words Kieran Long
Tom de Paor has completed a new pumping station in the Dublin suburb of Clantarf, making a local landmark from a piece of infrastructure.
The building, which sits by the sea to the north of the city, is clad on three sides in copper shingles and attempts to create new public spaces around itself while accommodating large amounts of pumping and monitoring equipment, a store and a small canteen for the parks department.
The pumping station sits on the foundations of an older building, generating a complex internal geometry. De Paor says: “It is dictated by the geometry of the existing foundation, but it then starts to rotate around itself, and recalibrates all the external space with complex views of itself and its relationship with the sea.”
The building is made from shot-blasted cast in situ concrete, with the pre-patinated copper rainscreen. The geometry of the roof channels water down the exposed concrete façade, which will eventually turn a blue-green colour as the phosphates from the copper stain the surface. The material subtly references the copper domes of many of Dublin’s public buildings.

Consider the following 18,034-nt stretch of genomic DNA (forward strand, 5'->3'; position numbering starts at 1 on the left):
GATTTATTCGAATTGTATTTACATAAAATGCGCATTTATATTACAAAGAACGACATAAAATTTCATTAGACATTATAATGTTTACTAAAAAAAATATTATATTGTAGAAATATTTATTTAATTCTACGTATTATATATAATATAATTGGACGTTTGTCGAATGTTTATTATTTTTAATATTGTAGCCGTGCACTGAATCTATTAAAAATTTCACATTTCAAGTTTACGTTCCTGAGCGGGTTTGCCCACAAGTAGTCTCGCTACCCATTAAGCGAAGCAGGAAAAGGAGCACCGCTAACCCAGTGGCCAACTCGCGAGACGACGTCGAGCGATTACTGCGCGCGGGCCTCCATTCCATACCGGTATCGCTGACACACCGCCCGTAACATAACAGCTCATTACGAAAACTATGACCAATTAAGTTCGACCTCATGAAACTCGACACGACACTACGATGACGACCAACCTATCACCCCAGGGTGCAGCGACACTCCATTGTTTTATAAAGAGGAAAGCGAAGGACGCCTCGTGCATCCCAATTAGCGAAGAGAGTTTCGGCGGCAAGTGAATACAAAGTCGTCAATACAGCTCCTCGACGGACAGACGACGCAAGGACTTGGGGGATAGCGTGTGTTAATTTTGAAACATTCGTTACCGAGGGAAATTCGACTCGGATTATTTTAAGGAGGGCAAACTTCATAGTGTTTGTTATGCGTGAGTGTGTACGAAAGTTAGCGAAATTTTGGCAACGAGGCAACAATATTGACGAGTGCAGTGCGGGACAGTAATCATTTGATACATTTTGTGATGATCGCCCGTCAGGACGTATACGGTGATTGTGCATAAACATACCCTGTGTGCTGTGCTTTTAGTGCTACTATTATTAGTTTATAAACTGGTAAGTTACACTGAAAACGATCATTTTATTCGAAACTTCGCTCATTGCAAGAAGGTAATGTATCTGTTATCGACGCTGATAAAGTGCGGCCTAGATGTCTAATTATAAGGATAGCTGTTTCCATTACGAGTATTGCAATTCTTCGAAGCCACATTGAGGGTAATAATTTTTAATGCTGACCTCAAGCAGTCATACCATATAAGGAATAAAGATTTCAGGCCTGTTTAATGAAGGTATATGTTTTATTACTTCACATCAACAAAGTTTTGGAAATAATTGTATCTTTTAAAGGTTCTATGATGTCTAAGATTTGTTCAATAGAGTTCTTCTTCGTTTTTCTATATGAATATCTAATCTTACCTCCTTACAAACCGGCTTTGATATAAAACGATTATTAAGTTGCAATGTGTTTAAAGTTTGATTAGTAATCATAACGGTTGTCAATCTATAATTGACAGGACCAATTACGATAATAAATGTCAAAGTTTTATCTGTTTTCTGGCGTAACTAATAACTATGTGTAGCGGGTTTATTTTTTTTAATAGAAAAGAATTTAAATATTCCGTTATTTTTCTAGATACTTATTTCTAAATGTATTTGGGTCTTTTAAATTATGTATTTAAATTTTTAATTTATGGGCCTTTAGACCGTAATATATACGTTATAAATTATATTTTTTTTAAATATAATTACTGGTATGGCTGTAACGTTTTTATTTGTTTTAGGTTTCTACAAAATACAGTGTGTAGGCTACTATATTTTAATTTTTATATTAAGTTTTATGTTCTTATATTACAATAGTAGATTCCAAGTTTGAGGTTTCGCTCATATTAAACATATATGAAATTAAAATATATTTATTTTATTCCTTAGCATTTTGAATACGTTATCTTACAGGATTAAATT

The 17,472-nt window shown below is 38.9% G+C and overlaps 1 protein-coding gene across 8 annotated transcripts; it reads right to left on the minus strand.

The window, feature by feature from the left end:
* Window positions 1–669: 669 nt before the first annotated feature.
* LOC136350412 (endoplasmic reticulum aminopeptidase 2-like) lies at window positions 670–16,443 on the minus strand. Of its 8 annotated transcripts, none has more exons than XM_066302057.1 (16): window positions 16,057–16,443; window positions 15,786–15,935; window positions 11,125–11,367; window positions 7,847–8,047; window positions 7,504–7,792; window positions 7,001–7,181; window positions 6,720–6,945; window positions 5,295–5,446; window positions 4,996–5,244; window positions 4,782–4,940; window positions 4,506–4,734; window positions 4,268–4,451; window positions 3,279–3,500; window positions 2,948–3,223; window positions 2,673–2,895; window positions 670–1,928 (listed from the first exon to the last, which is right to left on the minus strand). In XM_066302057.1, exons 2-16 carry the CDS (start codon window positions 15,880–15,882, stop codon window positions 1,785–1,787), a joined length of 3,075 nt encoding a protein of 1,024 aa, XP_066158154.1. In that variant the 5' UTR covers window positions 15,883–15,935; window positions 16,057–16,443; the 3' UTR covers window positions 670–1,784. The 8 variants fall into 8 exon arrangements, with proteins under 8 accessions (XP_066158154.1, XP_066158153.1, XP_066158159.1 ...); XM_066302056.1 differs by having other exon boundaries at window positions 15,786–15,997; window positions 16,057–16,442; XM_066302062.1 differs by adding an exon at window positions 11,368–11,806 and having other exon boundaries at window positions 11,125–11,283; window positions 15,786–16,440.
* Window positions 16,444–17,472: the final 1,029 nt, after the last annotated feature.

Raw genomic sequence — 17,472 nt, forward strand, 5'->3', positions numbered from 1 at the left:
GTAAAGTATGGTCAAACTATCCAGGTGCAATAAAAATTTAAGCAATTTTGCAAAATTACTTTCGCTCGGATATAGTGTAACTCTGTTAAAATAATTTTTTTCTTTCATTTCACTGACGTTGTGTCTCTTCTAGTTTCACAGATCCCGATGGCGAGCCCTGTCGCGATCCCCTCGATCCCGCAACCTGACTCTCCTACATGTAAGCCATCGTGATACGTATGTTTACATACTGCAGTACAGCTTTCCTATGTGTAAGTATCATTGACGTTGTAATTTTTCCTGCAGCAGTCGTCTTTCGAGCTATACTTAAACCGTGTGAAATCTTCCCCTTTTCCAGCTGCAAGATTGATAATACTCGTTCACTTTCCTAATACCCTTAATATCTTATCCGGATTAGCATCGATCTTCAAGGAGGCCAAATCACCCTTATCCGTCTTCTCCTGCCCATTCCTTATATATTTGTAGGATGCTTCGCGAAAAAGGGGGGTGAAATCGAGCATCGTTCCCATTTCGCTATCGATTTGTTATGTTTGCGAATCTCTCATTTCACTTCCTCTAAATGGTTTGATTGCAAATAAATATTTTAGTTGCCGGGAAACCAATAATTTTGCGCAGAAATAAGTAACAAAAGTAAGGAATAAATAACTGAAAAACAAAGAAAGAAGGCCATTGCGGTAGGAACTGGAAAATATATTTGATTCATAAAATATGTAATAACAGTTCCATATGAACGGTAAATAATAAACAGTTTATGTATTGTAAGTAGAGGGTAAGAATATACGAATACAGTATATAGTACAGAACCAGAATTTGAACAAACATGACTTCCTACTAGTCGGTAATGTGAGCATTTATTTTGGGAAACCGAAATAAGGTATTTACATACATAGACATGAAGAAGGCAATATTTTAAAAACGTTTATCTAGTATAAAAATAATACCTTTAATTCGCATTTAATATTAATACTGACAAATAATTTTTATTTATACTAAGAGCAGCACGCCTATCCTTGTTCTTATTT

De Paor says that he has consciously made a public building with no interior, but that it creates an activity around it that can be called civic. “The building is accessed on three sides,” he says, “and you get partial glimpses into this highly manipulated interior full of machines – the secret workings of the city. It encourages people just walking around it in that quizzical way.” At night, light from the high-level clerestory window and steam emerging from a grille provide clues to the inner life of the building.
Internally the building is split programmatically with a triangular-shaped space for the parks department, and the rest of the building accommodating monitoring equipment for the underground pumps and a crane for maintenance.
The pumping station is the first phase in a strategy for Clantarf that will eventually take in the landscaping of the riverside, removing city centre car parking, and reworking street furniture. Funding is not yet in place for the next phase, which will be a new landscape with a 250m bund stretching along the seaside.